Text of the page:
Best Scuba Mask
Cressi F1 Frameless Scuba Diving Mask
TUSA M-1003 Freedom Elite Scuba Mask
Hollis M1 Frameless Scuba Diving Mask
Updated on October 19, 2020. In Scubaby
Each piece of diving equipment is important in its own way, and the scuba mask is one of those pieces of equipment. Your scuba dive mask will be your window to the underwater world. It will need to be clear, clean, and safe for it to be useful.
Scuba masks will have different features and require different specifications than a snorkel mask, so it important to know the difference between the two and what these features and specifications consist of.
First, we will go over the best scuba masks available today. This will lead to the best scuba mask buying guide that will have everything you need to know about scuba masks.
How to Choose the Best Scuba Mask
Many features should be considered when choosing the best scuba mask. It is important to understand why these features are important and should be considered when making your decision. We will discuss the fit, skirt, frame, volume, lens type, prescription compatibility, and purge valve.
The fit of the scuba mask is one of the most important features you should consider. A scuba mask that does not fit correctly can be both dangerous and ineffective. Your scuba dive can quickly shift from enjoyable to deadly if the scuba mask does not fit correctly.
First, the mask will have to seal properly so that water does not leak into the mask. However, the mask should not be sealed so tightly that it is uncomfortable or painful while diving, as this can cause you to struggle during the dive. The mask should comfortably fit and seal around your face for it to be a correct fit.
The best method for finding a scuba mask that fits correctly will come from a simple fitting. If possible, you can test how a scuba mask will fit by placing it over your face and evaluating where the skirt of the mask settles.
If the mask is too big, the skirt will pass your hairline. If the mask is too small, the lens will touch your nose or forehead. A mask that is too big will leak, and a mask that is too small will be painful.
Finding a mask with a skirt that fits your face correctly will ensure it will remain leak-free while not being too tight.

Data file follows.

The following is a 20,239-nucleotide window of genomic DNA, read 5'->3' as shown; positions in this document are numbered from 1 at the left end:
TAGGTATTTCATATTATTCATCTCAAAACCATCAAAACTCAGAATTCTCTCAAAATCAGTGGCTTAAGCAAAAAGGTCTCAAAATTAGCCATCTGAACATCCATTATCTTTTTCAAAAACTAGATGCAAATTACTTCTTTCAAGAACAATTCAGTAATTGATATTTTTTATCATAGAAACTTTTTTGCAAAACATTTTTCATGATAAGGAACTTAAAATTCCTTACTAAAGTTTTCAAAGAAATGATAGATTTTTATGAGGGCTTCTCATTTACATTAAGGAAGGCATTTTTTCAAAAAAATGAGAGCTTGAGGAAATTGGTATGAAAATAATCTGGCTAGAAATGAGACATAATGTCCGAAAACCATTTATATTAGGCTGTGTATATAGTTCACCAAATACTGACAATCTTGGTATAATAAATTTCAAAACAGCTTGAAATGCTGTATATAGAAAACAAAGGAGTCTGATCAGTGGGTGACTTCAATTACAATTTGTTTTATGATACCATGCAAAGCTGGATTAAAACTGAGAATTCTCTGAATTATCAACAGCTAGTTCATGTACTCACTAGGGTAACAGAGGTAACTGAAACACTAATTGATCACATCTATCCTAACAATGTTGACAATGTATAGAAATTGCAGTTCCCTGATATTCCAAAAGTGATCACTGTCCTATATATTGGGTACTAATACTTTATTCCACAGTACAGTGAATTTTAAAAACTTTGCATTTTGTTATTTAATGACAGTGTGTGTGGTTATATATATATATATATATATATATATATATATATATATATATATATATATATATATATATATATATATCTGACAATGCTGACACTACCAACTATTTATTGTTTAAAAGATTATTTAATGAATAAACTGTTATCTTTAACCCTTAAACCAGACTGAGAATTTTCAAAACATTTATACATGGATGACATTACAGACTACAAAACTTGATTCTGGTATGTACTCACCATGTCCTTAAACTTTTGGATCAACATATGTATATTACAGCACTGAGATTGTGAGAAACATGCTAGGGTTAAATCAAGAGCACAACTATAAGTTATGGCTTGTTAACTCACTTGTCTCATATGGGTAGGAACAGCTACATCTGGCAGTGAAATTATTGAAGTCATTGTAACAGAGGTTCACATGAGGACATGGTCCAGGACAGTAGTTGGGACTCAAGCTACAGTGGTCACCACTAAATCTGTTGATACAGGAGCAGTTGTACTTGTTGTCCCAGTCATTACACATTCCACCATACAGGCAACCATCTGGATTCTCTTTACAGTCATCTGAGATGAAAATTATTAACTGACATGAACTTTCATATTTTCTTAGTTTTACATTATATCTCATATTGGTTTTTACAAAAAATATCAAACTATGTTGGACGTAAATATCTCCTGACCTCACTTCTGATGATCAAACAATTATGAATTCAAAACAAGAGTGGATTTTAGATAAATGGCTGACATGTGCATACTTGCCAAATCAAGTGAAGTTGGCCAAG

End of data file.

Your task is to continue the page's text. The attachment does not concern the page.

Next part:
If you are unable to try on a mask before purchasing it, you can take a simple measurement that will tell you the size of the mask you should buy. Measure the distance from the top of the nose to the bottom of the chin.
- Extra small mask = 3.9 inches or less
- Small/medium mask = 3.9 inches to 4.7 inches
- Large/extra-large mask = 4.7 inches or greater
The material of the mask skirt can mean the difference in having a leak-free mask and a mask that leaks.
The best material to provide maximum comfort and to prevent leaking is silicone. Silicone is pliable, comfortable, and creates an airtight seal that keeps water from entering when pressed against the face.
A rubber skirt will also seal against the face, but it is not as pliable or sealable as silicone. Rubber can also quickly deteriorate, especially in harsh sand and saltwater conditions. This can cause the skirt to leak water into the mask.
The scuba mask can be framed or frameless.
A framed scuba mask will have a plastic frame that encompasses the lens(es) of the mask. The lens(es) and skirt are sealed within the plastic frame. The plastic frame cannot be moved, folded, or bent; otherwise, the scuba mask could break.
A frameless scuba mask is made of silicone, and the skirt is attached directly into the glass lens. Frameless scuba masks can be easily folded or bent for convenient storage or packing.
Both framed and frameless scuba masks have advantages and disadvantages.
Framed scuba masks will be able to accommodate prescription lenses. Framed masks are typically more durable, more affordable, and are overall more resolute.
The downside to framed scuba masks lies mostly in the heaviness of the frame. When pressurized, the frame of the scuba mask can become painful as it is worn.
Frameless scuba masks will have a wider viewpoint through the large lens window. Frameless scuba masks are typically less likely to leak and more comfortable to wear. Frameless scuba masks are ideal for traveling as they can be easily packed.
The downside to frameless scuba masks is that they are more expensive and cannot accommodate prescription lenses.
The volume of scuba masks is defined by the amount of air space inside the mask.